I really don’t have a problem if a business owner thinks I’m gay. I actually don’t have a problem if a business owner doesn’t like that I’m gay. But here’s the deal business owners of America: I have money and you have a for-profit business that opens its doors to the public. That means you that you don’t get to put up a sign in your window that says “We cater to heterosexual trade only” like this one from a Lancaster, Ohio business during Jim Crow. If I walk into your place of business and am willing to pay what you’re asking for your service or product, who I marry is none of your damned business. I’m a huge fan of equality. I don’t get to ask you if you’re a bigot and you don’t get to ask me if I’m, well, gay.
If you want to be a church, a non-profit or a private club, then you have the right to tell me you don’t want my money. That’s really stupid of you but hey, it’s your inalienable right to be stupid in America. I also have the right to tell my friends you don’t want my money because it’s gay money. And they get to tell their friends, and then we’ll treat you like we did Anita Bryant back in the 1970’s. That didn’t turn out so well for her.
I’m not angry about what’s happening in these state legislatures. I guess I shouldn’t be surprised frankly. Like I said, there are a lot of dumb people out there. But what no one in this country should be allowed to do is profit from bigotry. What no business in this country should be allowed to do is tell me their God tells them I’m a second-class citizen.
By: Jimmy Williams, U. S. News and World Report, February 21, 2014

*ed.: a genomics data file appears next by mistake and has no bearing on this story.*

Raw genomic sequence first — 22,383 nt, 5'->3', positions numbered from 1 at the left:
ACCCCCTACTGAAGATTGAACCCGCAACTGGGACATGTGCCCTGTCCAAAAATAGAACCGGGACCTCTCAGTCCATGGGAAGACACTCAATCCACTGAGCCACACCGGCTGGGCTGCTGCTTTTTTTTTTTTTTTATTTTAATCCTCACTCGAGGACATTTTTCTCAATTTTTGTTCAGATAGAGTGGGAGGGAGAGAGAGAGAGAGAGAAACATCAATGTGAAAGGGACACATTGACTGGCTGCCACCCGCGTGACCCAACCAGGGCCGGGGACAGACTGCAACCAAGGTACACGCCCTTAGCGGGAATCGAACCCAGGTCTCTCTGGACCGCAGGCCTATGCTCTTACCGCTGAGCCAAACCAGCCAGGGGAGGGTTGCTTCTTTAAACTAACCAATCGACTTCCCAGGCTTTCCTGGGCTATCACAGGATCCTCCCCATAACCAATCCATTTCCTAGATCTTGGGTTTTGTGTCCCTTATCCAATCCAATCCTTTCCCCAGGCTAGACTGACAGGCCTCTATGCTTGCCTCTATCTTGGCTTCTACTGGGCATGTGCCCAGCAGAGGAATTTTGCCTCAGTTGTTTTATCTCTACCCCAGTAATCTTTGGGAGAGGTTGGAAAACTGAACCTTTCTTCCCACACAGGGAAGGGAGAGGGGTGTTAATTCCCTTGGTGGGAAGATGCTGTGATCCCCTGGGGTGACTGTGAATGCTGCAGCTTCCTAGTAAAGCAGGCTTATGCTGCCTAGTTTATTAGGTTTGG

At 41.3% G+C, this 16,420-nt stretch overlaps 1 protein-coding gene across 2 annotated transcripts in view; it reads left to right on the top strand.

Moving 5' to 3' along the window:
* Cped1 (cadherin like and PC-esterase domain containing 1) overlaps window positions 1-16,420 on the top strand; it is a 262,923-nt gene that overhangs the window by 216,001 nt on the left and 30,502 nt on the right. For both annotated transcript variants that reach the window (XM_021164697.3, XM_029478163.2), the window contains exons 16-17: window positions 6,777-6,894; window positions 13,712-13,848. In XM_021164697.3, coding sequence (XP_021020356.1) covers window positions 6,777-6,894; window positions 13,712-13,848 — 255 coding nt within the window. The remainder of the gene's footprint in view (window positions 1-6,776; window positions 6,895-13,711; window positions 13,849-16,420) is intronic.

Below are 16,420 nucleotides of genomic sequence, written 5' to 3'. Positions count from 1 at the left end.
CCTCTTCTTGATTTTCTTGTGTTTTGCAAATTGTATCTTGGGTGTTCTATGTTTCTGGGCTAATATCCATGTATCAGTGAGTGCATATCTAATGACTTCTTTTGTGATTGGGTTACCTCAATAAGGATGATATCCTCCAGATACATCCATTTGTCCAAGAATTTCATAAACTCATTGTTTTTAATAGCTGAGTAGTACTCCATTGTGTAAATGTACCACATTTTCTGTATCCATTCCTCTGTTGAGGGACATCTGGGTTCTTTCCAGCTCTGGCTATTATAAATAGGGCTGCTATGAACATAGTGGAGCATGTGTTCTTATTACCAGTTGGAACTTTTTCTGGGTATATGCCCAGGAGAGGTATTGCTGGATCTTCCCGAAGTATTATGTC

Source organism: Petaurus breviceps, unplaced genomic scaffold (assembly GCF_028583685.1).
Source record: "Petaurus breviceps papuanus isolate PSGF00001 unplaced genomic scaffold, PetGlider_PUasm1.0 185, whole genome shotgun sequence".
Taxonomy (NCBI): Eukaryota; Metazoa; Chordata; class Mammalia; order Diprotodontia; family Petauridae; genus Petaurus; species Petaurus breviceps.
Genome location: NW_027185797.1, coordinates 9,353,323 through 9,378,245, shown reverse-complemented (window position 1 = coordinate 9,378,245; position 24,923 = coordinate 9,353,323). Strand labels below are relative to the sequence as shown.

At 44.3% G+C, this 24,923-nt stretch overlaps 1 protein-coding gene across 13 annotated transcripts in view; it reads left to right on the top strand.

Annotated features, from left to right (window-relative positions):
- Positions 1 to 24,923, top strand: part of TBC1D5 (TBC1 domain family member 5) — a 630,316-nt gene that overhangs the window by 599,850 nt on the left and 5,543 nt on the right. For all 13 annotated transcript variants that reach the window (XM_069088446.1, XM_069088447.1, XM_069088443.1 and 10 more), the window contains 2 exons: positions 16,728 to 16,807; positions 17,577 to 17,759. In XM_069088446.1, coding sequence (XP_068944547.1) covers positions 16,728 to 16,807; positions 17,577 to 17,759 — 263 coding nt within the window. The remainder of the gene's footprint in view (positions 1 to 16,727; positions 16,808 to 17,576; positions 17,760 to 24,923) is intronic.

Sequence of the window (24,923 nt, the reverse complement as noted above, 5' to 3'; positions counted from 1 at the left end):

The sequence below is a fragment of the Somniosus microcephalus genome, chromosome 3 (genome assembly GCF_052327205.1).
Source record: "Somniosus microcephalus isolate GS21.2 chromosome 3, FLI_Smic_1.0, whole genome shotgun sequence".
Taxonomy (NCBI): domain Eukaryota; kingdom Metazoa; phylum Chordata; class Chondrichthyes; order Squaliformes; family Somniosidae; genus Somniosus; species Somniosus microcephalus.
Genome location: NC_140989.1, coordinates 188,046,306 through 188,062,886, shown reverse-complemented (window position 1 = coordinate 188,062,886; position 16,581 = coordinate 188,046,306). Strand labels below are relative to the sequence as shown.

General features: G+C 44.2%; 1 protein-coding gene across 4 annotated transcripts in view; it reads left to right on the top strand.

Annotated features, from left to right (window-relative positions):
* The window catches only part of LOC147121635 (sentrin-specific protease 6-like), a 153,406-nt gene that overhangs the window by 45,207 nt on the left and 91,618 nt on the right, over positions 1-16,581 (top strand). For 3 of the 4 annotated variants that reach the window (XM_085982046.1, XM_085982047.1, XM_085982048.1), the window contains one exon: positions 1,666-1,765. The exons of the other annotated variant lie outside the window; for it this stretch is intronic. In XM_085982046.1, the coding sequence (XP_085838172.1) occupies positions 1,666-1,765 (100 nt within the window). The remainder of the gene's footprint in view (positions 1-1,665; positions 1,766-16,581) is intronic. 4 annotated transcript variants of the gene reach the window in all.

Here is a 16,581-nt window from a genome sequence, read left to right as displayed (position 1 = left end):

Since the 1960s, federal law has recognized various protected classes. The Civil Rights Act of 1964 made it illegal to discriminate on the basis of race, color or religion; the 1990 Disabilities Act on the basis of disability. It should be screamingly obvious that a “protected” class isn’t a “privileged” class — but apparently it isn’t.
In recent years, progressives have been lobbying for an Employment Nondiscrimination Act, which would make it illegal for an employer to discriminate on the basis of sexual orientation. Opponents have advanced various arguments against it, including the notion that it will subject schoolchildren to discussions of homosexuality and that it’s a recipe for lawsuits.
Another bogus claim is that ENDA would create “special” rights for gays and lesbians.
On Tuesday The Las Vegas Sun ran a story on Republican State Assemblyman Crescent Hardy, who’s campaigning to represent Nevada’s 4th Congressional District in the House. It explained that Mr. Hardy opposes ENDA because: “When we create classes, we create that same separation that we’re trying to unfold somehow. By continuing to create these laws that are what I call segregation laws, it puts one class of a person over another. We are creating classes of people through these laws.”
Yes, he went there: He not only compared employment protection to segregation, he said such protections are a form of segregation.
It’s possible he got this idea from The Heritage Foundation. In November Ryan T. Anderson of Heritage argued that ENDA “does not protect equality before the law; instead it would create special privileges that are enforceable against private actors.”
Actually ENDA prohibits “preferential treatment or quotas” and merely makes it illegal for an employer to fire an employee just because he’s gay.
This idea that protections against discrimination put “one class of a person over another” has surfaced in other areas, too.
As I wrote not long ago, Fox’s Martha MacCallum deployed this type of reasoning when she called the Paycheck Fairness Act a “special handout” for women. So did Justice Antonin Scalia when he called the Voting Rights Act a “racial entitlement.”
By: Juliet Lapidos, The New York Times, February 20, 2014